"Nagsabado sa Pasig" is the term use to describe and glorify the Katipunan action in Pasig in August 29, 1896-Saturday. In the early weeks leading to that fateful day in August, the commander of the Spanish detachment in Pasig, the then Lt. Manuel B. Sityar had been noticing uncommon gatherings of men in the wee hours of the night in the areas of Pasig and Mandaluyong. But the rainy season had prevented him to investigate and learn more of this gatherings. In fact, one of the most important Katipunan meetings the "Asamblea Magna", happened in May of the same year in Pasig.
|Pasig town center in the late 1890's. Seen here is the church and also the waterway, the famous "Bitukang Manok"|
Beginning August 1896, the local Katipunan leader in Pasig Gen. Valentin Cruz started sending secret feelers to the Katipuneros from different "visitas" or "barrios" around Pasig that uprising could happen soon. Andres Bonifacio and some members of the Kapitunan council at that time had seek refuge in the Morong area (Rizal Province) protected by the local Katipunan chapters of the great plains of Morong/Marikina-Pasig area..the so called "Pantayanin". Arrest of suspected Katipunan members in Manila had already started in the last days of July after the discovery of Katipunan paraphernalia in a Manila printing shop .
On Aug. 28, Bonifacio and Emilio Jacinto went to Mandaluyong to confer with the Katipunan leaders there. The next morning, Bonifacio held another meeting. He told his men that it was now time to begin the uprising then asked if they were ready. When the men said yes, there was also this tearing of the cedula symbolizing the break with Spain etc. After that, General Cruz, and other Katipunan leaders traveled to their respective towns to alert their troops.
In the light of dusk of August 29, 1896, while Bonifacio was preparing his men in the attack of Mandaluyong the sons of Pasig led by Valentin Cruz were attacking the Spanish detachment in Pasig. Pasig historian Dean Carlos Tech described the events as follows:
"Nightfall of Aug. 29, the men from the Pasig barrios of Pineda, Bagong Ilog and Ugong crossed the San Mateo River to Maybunga, where they joined the forces from Santolan, Rosario, Maybunga, Palatiw, Sagad, Poblacion, Pinagbuhatan, Bambang, Kalawaan, Buting and other barrios of Pasig. After some final battle instructions, the gallant sons of Pasig, armed with scythes, bolos, spears, a few guns and their determination to fight for freedom under the leadership of General Cruz, marched to attack the town. The townsfolk, who were in a fiesta mood, lined the streets, cheering their heroes on. (It was a precursor of the fiesta mood of the Edsa uprising 100 years later.) There were almost 2,000 of them, representing almost every family of Pasig, from all levels of society, in a show of unity against tyranny. At Plaza de Paz, now Plaza Rizal, a sniper in the church tower hit a man from Bagong Ilog who thus became the first Pasigueño to offer his life on the altar of freedom. The revolutionaries attacked the Tribunal and the Guardia Civil headquarters, in what is now the Guanio residence, capturing 17 de piston rifles and three Remingtons. Manuel Sityar, the Guardia Civil commander, hid in the church tower. It was a glorious night for Pasig, and the whole town rejoiced in that firs victory of the revolution which the old folk remember as ''Nagsabado.''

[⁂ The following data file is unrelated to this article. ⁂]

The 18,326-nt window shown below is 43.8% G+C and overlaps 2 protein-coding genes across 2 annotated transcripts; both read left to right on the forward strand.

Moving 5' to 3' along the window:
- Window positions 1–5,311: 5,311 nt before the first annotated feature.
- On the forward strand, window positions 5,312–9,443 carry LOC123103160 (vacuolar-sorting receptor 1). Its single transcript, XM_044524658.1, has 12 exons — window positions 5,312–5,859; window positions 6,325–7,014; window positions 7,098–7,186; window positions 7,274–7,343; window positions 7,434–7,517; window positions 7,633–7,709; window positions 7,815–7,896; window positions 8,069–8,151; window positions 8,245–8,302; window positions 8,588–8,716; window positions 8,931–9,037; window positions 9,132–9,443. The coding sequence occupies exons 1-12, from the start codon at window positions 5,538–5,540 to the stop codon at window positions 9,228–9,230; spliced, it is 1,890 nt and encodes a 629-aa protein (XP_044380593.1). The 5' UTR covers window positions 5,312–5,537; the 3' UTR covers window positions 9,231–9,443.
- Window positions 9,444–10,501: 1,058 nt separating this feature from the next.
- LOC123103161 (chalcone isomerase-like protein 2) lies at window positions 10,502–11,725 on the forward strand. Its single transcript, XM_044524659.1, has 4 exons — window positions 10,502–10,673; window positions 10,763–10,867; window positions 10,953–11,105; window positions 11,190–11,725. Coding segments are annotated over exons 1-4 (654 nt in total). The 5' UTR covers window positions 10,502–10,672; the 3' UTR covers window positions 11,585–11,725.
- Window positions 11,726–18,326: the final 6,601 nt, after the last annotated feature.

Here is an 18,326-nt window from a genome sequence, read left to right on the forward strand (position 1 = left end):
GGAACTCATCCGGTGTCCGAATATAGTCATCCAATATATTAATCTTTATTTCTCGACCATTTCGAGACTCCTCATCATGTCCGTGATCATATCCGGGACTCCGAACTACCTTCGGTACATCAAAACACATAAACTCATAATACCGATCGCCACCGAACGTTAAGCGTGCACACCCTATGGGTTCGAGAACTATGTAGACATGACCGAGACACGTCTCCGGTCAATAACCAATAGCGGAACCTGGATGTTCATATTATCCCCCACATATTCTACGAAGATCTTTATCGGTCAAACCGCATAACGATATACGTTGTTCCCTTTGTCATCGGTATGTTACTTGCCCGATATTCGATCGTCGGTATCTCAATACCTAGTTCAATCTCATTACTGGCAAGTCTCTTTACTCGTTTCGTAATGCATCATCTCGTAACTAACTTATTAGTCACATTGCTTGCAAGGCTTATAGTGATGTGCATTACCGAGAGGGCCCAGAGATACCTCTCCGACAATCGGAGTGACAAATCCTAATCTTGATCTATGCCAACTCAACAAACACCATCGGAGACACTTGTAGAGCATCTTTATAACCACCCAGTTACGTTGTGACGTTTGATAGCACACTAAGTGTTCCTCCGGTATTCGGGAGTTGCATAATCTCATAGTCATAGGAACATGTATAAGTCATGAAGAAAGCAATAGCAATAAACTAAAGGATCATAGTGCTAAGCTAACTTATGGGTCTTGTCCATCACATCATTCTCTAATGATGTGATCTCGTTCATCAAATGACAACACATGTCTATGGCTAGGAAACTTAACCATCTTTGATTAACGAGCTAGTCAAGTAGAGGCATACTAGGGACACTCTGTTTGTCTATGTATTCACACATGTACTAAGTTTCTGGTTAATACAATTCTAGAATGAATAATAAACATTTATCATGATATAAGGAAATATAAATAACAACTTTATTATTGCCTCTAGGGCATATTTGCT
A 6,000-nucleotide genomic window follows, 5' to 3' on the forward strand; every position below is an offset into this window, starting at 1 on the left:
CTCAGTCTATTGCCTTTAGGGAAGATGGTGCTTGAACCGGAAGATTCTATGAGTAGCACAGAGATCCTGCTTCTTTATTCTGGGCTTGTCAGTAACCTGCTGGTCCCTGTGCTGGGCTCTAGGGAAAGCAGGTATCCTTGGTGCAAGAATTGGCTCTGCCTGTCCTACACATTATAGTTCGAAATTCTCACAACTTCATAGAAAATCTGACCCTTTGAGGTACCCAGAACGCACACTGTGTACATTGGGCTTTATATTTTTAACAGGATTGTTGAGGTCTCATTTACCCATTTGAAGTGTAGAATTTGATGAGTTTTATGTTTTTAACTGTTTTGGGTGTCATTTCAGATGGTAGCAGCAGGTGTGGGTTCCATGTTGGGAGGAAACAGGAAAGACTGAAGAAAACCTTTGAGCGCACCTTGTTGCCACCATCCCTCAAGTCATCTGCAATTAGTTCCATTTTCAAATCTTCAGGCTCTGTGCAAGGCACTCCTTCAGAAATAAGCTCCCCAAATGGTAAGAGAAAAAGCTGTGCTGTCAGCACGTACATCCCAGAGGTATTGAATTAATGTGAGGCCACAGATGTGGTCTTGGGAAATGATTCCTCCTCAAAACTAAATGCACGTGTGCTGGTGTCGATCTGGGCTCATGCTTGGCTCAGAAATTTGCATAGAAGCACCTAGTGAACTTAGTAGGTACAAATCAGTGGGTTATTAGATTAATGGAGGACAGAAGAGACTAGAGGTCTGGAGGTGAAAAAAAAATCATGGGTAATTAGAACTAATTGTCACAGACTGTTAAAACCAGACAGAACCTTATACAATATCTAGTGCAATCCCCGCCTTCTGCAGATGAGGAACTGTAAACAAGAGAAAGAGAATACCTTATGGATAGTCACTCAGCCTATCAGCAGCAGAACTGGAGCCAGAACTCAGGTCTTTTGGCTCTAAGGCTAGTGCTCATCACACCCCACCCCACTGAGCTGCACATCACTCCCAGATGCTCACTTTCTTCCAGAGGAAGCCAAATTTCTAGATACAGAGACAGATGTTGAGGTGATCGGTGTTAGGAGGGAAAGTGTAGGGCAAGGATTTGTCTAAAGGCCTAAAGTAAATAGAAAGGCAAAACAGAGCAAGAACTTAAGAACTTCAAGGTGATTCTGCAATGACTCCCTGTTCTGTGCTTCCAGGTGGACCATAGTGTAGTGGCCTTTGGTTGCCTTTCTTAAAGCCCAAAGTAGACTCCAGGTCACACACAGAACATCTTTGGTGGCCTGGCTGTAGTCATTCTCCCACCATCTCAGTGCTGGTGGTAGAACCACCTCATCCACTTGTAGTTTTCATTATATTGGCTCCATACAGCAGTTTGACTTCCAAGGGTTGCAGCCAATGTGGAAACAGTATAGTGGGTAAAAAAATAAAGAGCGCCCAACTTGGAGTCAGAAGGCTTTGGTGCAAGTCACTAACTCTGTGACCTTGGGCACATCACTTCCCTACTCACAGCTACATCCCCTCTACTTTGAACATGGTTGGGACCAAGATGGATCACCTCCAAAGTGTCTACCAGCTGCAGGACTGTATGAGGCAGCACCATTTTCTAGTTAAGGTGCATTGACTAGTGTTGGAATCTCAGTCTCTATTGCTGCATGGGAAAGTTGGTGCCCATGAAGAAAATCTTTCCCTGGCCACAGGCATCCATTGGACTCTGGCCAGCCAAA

|General Valentin Cruz, this studio shot was done in a later year.|
."Memorias Intimas" by Sityar has a different account. Sityar evaded the Pasig Katipuneros and escaped to Pateros, he even inspected what happened there. The Katipunan revolt in Pateros was bolder and also bloodier compare to that of Pasig. What happened then the following days when the guardia civil reinforcement arrived in Pasig?. If ever it was indeed a victory, it was short. Valentin Cruz with his men joined Bonifacio's group and eventually got routed in Pinaglabanan. Valentin Cruz was captured then tortured. He was tied to a rope whereby his body was submerged head first to the river of "Bitukang Manok". He endured the torture and was later exiled to the Marianas.
In an open forum/lecture in the late 1990"s about the events of "Nagsabado", Pasig historian Carlos Tech was asked how many Guardia Civil were with Sityar that time, he answered, only 2. When asked how many casualties were there on the side of the Pasig Katipunan, there was only one.
"Nagsabado" perhaps needs a new interpretation.